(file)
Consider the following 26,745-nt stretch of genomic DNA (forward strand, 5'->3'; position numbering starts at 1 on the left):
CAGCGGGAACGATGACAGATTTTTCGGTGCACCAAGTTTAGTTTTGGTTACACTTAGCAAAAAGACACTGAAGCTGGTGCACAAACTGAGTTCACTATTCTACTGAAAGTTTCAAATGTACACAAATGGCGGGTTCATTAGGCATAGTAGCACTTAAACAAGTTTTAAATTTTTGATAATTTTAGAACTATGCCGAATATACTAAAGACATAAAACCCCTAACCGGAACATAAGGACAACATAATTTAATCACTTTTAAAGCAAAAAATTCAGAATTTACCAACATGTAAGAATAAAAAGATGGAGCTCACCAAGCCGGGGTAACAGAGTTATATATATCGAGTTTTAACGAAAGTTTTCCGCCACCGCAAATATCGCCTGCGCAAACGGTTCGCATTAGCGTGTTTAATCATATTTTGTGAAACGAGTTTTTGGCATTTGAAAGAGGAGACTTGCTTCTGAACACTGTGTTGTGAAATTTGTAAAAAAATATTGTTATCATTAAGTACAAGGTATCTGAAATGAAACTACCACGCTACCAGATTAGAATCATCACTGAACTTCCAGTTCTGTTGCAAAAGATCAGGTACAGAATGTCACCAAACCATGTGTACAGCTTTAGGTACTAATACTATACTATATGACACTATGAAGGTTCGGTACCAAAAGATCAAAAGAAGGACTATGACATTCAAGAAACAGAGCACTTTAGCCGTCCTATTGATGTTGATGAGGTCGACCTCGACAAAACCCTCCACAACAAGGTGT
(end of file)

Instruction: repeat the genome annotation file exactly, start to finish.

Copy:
Consider the following 26,745-nt stretch of genomic DNA (forward strand, 5'->3'; position numbering starts at 1 on the left):
CAGCGGGAACGATGACAGATTTTTCGGTGCACCAAGTTTAGTTTTGGTTACACTTAGCAAAAAGACACTGAAGCTGGTGCACAAACTGAGTTCACTATTCTACTGAAAGTTTCAAATGTACACAAATGGCGGGTTCATTAGGCATAGTAGCACTTAAACAAGTTTTAAATTTTTGATAATTTTAGAACTATGCCGAATATACTAAAGACATAAAACCCCTAACCGGAACATAAGGACAACATAATTTAATCACTTTTAAAGCAAAAAATTCAGAATTTACCAACATGTAAGAATAAAAAGATGGAGCTCACCAAGCCGGGGTAACAGAGTTATATATATCGAGTTTTAACGAAAGTTTTCCGCCACCGCAAATATCGCCTGCGCAAACGGTTCGCATTAGCGTGTTTAATCATATTTTGTGAAACGAGTTTTTGGCATTTGAAAGAGGAGACTTGCTTCTGAACACTGTGTTGTGAAATTTGTAAAAAAATATTGTTATCATTAAGTACAAGGTATCTGAAATGAAACTACCACGCTACCAGATTAGAATCATCACTGAACTTCCAGTTCTGTTGCAAAAGATCAGGTACAGAATGTCACCAAACCATGTGTACAGCTTTAGGTACTAATACTATACTATATGACACTATGAAGGTTCGGTACCAAAAGATCAAAAGAAGGACTATGACATTCAAGAAACAGAGCACTTTAGCCGTCCTATTGATGTTGATGAGGTCGACCTCGACAAAACCCTCCACAACAAGGTGT